Sunday, August 1, 2010

Poetry for Fiction Writers

I am not a poet. I loved poetry up until I was about fifteen. I loved writing it and reading it. I was obsessed with all the female poets who’d gone insane. Then I stopped, for no good reason other than I wanted to write longer things with plots and characters.

Now I am suddenly faced with having to teach a section on poetry in an Intro to Creative Writing course. Panic. So I turn to Ron, fellow inkpot blogger and Hamline faculty who recommended In the Palm Of Your Hand by Steven Kowit and The Poet’s Companion by Kim Addonizio and Dorianne Laux. Turns out I already had them on my bookshelf, likely purchasing them after one of his brilliant lectures years ago. I also have Rules For the Dance by Mary Oliver, along with one of my favorites because it describes poetry forms in such a clear and simple manner that even I, a nonpoet can understand: A Kick in The Head by Paul Janeczko.

In reading up on poetry, thinking about it, going through some of my long-forgotten favorite poets, I also conjured up from the depths of my brain two poems that I wrote when I was five. I wrote them on yellow lined notepaper in big, fat letters, but they only exist in memory now. These poems may explain my interest in mad poets, as well as why I no longer consider myself a poet—not because they are so terrible, but because I don’t think I could write anything nearly as profound today. However because it is a Sunday and the first day of August, I am willing to share: (remember I was five.)

My car died one day.
I couldn’t understand.
Why do things die?
Why oh why oh why?

Once when I was little I said,
“I won’t! I won’t! I’m dead!”
That’s it.
A one, a two, a three,
The end of me.


  1. I love those. Coincidentally, my husband and I spent a large portion of today going back through our old angst-ridden junior high poetry. None of our poems were as profound as those, but we found a few surprising gems. My husband calls them "past presents."

  2. Tell your husband I'm stealing that.

  3. Lisa, I second the recommendation of A KICK IN THE HEAD. My copy is buried somewhere in my mess of a house, and I miss it. I bought another form book, Mark Strand and Eavan Boland's THE MAKING OF A POEM, to replace it, thinking I needed a more grown-up, in-depth reference. But KICK IN THE HEAD is way more fun.

  4. I think my last decent poem was one I wrote in junior high:

    I sure do wish I was a bear
    Wreaking havoc everywhere
    And when the Nat'l Guard comes by
    I'll poke the generals in the eye.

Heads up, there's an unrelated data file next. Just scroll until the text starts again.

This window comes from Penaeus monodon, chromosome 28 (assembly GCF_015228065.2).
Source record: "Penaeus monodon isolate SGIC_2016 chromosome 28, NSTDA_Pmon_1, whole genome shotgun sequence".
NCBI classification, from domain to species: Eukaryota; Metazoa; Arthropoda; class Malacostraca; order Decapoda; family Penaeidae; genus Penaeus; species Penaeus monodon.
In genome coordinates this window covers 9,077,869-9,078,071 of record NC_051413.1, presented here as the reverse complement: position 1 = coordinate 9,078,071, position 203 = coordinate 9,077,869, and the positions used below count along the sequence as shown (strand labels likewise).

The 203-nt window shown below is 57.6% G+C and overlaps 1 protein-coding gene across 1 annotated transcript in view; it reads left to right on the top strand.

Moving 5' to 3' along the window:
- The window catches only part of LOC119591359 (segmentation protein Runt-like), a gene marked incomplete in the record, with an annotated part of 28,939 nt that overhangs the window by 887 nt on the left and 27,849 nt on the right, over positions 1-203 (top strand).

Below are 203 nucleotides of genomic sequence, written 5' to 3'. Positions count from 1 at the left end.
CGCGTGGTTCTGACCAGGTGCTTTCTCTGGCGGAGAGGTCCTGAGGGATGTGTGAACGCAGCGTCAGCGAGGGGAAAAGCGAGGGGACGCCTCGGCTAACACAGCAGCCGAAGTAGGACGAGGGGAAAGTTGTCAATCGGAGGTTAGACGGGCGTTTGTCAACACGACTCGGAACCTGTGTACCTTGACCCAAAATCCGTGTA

We used Writing Poetry by Robert Wallace as a text when I was in college. It's from the same publisher as Janet Burroway's Writing Fiction. Good luck on the poetry class!

  5. I think also this post connects to Kelly's about emotion. Here's a five year old who honestly conveys emotion in a wonderfully direct way without a lot of puff. Just straight to the point. I like the idea of finding that five year old when we write, and get to the point.

  6. Ah, the inner five-year old. Clearly mine is still alive and tearing the eyes off his inner teddy bear. But a lot of people lose track of theirs as they get older. Maybe the trick is get older but not mature.

    Since I never wanted to be profound and was always bored by what my teachers called profundity, it's been easy for me to keep writing poetry. I just don't take it seriously. I never thought I'd be a famous poet and the reputation that I have comes as a surprise to me. What a pleasure to write whatever I want and be rewarded too!

    For a poet I admire and who is stone cold profound and a freaking heartbreaker, try Lucia Perillo's THE BODY MUTINIES. I introduced her a few months ago. She rolls out on stage in her wheelchair and just knocks everybody's socks off.

  7. P.S. By the way, Lisa. Why wouldn't about 12 more poems like these plus illustrations-by-you make a killer picture book?

  8. Yes, Lisa's poems are wonderful. I recognize the rhythm in them as the samey way she speaks now. A two syllable sentence. Wow, you do it all the time with out knowing it, Lisa. Amazing.

    I've been thinking that a great picture book
    would be about Buddy the poetry cat and his poems about living with a poet. If I don't get around to it soon, we could make it a MFAC group project :) with Ron's permission.

    I'm a little nervous. On wednesday night, half of the entire KC Metro poetry group are coming to visit my poetry group. What they don't know is there's only one other person is in the group, and we've only met three or four times out of the 6 we've posted. It should be a scream-- hopefully not literally. We are going to talk about magic landscape poems from the section from "In the Palm of your Hand." I call them Dream Landscape poems.

    In January I had this brilliant brain wave that I'd meet people in town I could actually relate to, if I became a poem and started a poetry group. So far this has been sort of a joke except for my poetry blog which is fun. I also found out there are only about a dozen or so poets in the KC metro area who admit they are poets.

    It's going to be a long climb. I may try basket weaving next.

  9. sorry, not "be a poem"-- be a poet. I hope there is a difference.

    p.s. Ron where can I find a published copy of the poem you read in your lecture? --about deciding to become a poet?

  10. an existentialist at age 5, already!